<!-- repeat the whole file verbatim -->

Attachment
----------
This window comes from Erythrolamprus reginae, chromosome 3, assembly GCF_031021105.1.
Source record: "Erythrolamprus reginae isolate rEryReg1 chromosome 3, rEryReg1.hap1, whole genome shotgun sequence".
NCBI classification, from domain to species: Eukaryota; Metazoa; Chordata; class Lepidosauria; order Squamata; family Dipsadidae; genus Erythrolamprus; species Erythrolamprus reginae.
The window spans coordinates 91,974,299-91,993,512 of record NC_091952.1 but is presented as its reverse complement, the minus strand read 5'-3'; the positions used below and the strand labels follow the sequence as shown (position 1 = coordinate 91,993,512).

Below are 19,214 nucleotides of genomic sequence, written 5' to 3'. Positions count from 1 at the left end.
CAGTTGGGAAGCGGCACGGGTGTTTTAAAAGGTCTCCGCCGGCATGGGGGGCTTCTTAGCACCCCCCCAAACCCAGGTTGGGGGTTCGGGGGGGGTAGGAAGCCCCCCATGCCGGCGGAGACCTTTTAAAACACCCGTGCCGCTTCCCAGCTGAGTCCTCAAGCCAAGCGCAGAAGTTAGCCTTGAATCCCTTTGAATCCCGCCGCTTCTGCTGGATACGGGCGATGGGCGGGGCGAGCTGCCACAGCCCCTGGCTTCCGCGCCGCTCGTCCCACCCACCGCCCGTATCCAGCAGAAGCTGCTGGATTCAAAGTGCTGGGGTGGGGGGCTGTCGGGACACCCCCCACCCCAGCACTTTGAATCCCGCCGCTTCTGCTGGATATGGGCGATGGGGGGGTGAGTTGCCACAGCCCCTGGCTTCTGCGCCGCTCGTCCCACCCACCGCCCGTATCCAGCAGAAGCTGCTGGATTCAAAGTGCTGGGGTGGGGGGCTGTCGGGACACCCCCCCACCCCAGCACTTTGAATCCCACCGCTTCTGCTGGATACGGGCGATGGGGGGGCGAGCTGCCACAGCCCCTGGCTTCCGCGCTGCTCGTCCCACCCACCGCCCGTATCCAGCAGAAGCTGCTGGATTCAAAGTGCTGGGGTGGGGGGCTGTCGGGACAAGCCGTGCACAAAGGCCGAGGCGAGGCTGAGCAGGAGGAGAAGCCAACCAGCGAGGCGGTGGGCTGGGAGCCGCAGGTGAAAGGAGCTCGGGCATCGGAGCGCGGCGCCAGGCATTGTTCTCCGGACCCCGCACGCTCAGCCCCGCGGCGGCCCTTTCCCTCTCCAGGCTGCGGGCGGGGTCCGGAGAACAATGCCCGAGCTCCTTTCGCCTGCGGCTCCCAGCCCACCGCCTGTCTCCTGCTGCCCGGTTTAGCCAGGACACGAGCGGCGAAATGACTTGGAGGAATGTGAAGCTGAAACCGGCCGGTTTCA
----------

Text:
This window comes from Erythrolamprus reginae, chromosome 3, assembly GCF_031021105.1.
Source record: "Erythrolamprus reginae isolate rEryReg1 chromosome 3, rEryReg1.hap1, whole genome shotgun sequence".
NCBI classification, from domain to species: Eukaryota; Metazoa; Chordata; class Lepidosauria; order Squamata; family Dipsadidae; genus Erythrolamprus; species Erythrolamprus reginae.
The window spans coordinates 91,974,299-91,993,512 of record NC_091952.1 but is presented as its reverse complement, the minus strand read 5'-3'; the positions used below and the strand labels follow the sequence as shown (position 1 = coordinate 91,993,512).

Below are 19,214 nucleotides of genomic sequence, written 5' to 3'. Positions count from 1 at the left end.
CAGTTGGGAAGCGGCACGGGTGTTTTAAAAGGTCTCCGCCGGCATGGGGGGCTTCTTAGCACCCCCCCAAACCCAGGTTGGGGGTTCGGGGGGGGTAGGAAGCCCCCCATGCCGGCGGAGACCTTTTAAAACACCCGTGCCGCTTCCCAGCTGAGTCCTCAAGCCAAGCGCAGAAGTTAGCCTTGAATCCCTTTGAATCCCGCCGCTTCTGCTGGATACGGGCGATGGGCGGGGCGAGCTGCCACAGCCCCTGGCTTCCGCGCCGCTCGTCCCACCCACCGCCCGTATCCAGCAGAAGCTGCTGGATTCAAAGTGCTGGGGTGGGGGGCTGTCGGGACACCCCCCACCCCAGCACTTTGAATCCCGCCGCTTCTGCTGGATATGGGCGATGGGGGGGTGAGTTGCCACAGCCCCTGGCTTCTGCGCCGCTCGTCCCACCCACCGCCCGTATCCAGCAGAAGCTGCTGGATTCAAAGTGCTGGGGTGGGGGGCTGTCGGGACACCCCCCCACCCCAGCACTTTGAATCCCACCGCTTCTGCTGGATACGGGCGATGGGGGGGCGAGCTGCCACAGCCCCTGGCTTCCGCGCTGCTCGTCCCACCCACCGCCCGTATCCAGCAGAAGCTGCTGGATTCAAAGTGCTGGGGTGGGGGGCTGTCGGGACAAGCCGTGCACAAAGGCCGAGGCGAGGCTGAGCAGGAGGAGAAGCCAACCAGCGAGGCGGTGGGCTGGGAGCCGCAGGTGAAAGGAGCTCGGGCATCGGAGCGCGGCGCCAGGCATTGTTCTCCGGACCCCGCACGCTCAGCCCCGCGGCGGCCCTTTCCCTCTCCAGGCTGCGGGCGGGGTCCGGAGAACAATGCCCGAGCTCCTTTCGCCTGCGGCTCCCAGCCCACCGCCTGTCTCCTGCTGCCCGGTTTAGCCAGGACACGAGCGGCGAAATGACTTGGAGGAATGTGAAGCTGAAACCGGCCGGTTTCA